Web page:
During the 1700s, European settlers wrapped up their colonization of North America’s East Coast. By this point, every tribe between the Atlantic Ocean and the Mississippi River had been added to the catalogue of known peoples. Every tribe except for one, that is.
In the 1790s, a previously unheard-of tribe of Native Americans walked out of the woods just thirty-five miles (56 km) from New York City. Somehow they had managed to avoid all contact with the settlers, despite some of the largest battles of both the Seven Years’ War and the Revolutionary War being waged in their backyard. They became known as the Jackson Whites, as they had a light skin color and were thought to have been descended from “Jacks” (slang for the British).
The Vietnam War brought unprecedented bombing to previously isolated regions. After one particularly enormous American bombing raid, the North Vietnamese soldiers were shocked to see a group of tribesmen emerge from the jungle.
This was the Ruc tribe’s first contact with technologically advanced people. Due to the jungle damage, the Ruc decided to stay on in modern Vietnamrather than return to their traditional homes. But the tribal values picked up over hundreds of years soon clashed with the communist Vietnamese government, leading to mutual animosity.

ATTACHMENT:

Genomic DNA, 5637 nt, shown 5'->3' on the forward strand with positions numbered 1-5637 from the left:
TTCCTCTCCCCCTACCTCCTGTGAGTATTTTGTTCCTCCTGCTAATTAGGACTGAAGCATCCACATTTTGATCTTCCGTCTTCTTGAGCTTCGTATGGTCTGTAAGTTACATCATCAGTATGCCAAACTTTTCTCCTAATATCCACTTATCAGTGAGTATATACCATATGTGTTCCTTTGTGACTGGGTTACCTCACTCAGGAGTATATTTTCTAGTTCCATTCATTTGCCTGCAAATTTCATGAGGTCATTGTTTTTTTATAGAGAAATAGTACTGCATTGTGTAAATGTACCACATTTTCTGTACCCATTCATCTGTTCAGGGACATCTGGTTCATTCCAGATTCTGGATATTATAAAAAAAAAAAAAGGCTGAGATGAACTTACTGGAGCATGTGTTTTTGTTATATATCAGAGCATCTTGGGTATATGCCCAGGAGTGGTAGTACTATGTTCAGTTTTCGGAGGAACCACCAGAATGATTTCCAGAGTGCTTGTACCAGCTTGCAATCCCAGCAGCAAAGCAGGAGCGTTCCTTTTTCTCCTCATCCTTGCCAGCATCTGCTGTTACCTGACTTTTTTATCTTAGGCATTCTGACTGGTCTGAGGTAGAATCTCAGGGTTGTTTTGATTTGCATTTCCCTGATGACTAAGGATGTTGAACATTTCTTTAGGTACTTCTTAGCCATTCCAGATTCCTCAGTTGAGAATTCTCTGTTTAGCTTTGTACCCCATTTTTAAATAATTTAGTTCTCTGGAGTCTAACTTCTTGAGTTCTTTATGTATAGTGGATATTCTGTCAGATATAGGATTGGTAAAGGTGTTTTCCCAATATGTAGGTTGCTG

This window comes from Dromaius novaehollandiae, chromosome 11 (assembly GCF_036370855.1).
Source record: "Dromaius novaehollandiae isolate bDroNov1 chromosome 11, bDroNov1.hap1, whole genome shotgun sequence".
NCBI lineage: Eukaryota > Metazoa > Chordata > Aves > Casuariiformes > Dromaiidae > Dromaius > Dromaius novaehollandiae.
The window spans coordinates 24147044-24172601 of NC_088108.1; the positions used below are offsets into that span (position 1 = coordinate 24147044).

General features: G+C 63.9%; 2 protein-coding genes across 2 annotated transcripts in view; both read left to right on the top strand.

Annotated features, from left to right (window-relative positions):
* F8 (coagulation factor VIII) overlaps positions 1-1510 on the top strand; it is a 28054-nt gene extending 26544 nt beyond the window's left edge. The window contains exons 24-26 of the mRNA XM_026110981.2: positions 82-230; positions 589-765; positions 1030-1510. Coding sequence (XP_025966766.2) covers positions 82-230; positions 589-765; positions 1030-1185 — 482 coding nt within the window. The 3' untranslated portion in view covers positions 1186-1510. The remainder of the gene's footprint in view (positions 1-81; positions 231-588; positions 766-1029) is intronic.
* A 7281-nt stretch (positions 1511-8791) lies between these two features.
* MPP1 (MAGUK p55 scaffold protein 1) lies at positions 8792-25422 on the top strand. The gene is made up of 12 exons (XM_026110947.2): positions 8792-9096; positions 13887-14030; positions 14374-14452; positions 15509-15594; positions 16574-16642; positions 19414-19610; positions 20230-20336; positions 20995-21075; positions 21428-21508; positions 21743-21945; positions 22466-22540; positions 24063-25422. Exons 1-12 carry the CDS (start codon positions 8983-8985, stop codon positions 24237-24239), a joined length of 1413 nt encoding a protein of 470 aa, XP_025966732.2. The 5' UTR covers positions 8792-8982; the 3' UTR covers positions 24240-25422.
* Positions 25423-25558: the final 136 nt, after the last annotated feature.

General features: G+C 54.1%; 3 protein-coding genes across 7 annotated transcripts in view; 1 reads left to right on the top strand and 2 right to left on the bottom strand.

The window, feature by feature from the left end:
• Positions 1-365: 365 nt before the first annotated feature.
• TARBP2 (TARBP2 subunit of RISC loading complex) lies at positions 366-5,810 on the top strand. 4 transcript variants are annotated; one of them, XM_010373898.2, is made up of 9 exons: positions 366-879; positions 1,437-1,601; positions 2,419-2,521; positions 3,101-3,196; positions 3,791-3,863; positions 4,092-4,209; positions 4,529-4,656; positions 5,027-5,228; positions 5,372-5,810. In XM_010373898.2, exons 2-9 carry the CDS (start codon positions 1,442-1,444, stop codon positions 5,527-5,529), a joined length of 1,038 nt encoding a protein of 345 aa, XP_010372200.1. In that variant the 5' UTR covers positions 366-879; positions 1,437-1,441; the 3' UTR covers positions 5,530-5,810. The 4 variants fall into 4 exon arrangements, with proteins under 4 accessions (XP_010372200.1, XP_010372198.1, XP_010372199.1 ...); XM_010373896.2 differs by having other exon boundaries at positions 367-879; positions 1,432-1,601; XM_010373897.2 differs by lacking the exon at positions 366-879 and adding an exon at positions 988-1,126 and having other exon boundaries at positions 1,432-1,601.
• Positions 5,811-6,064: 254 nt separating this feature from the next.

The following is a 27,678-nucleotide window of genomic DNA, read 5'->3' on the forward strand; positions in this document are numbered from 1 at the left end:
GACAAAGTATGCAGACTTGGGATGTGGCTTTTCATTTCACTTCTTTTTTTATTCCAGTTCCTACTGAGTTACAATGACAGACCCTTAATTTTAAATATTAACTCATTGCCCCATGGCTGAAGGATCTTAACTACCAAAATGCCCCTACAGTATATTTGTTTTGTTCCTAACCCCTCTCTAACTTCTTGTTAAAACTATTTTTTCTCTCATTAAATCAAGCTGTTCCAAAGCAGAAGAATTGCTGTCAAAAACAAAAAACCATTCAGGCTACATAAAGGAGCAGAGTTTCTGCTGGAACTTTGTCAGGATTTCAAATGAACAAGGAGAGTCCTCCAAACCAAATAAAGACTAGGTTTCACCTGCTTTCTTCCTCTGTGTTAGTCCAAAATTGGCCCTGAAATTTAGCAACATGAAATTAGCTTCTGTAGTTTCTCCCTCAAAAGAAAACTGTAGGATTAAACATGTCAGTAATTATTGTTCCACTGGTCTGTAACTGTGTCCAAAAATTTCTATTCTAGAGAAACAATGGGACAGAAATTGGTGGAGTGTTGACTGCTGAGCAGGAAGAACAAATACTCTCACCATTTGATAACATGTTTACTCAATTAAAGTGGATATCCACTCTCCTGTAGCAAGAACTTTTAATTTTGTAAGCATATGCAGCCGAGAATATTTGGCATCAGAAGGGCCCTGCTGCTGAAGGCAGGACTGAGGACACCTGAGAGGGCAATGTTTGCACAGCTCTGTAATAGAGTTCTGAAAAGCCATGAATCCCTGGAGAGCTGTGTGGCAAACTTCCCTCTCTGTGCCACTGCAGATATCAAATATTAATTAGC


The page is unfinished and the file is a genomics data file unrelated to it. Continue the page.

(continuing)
In 1911, the last Native American undisturbed by settlers calmly walked out of the forests in California, in full tribal dress—only to be arrested by stunned police. His name was Ishi, and he was a member of the Yahia tribe.
After being questioned by police, who had found an interpreter from the local college, it was learned that Ishi was the sole survivor of a raid by settlers three years earlier. After struggling since then to live off the land by himself, he finally decided to contact other people for help.
Ishi was taken by a researcher to Berkeley University, where he told the academic staff the secrets of his native life, and showed them many techniques for living off the land that had been long forgotten, or at least unknown to researchers.
The Brazilian government has been trying to find out how many people live in the isolated Amazon regions, for reasons of population control. Its aircraft therefore fly regularly over the jungle with photographic equipment, hoping to locate and count the people below. The constant flying does get results—but sometimes in surprising ways.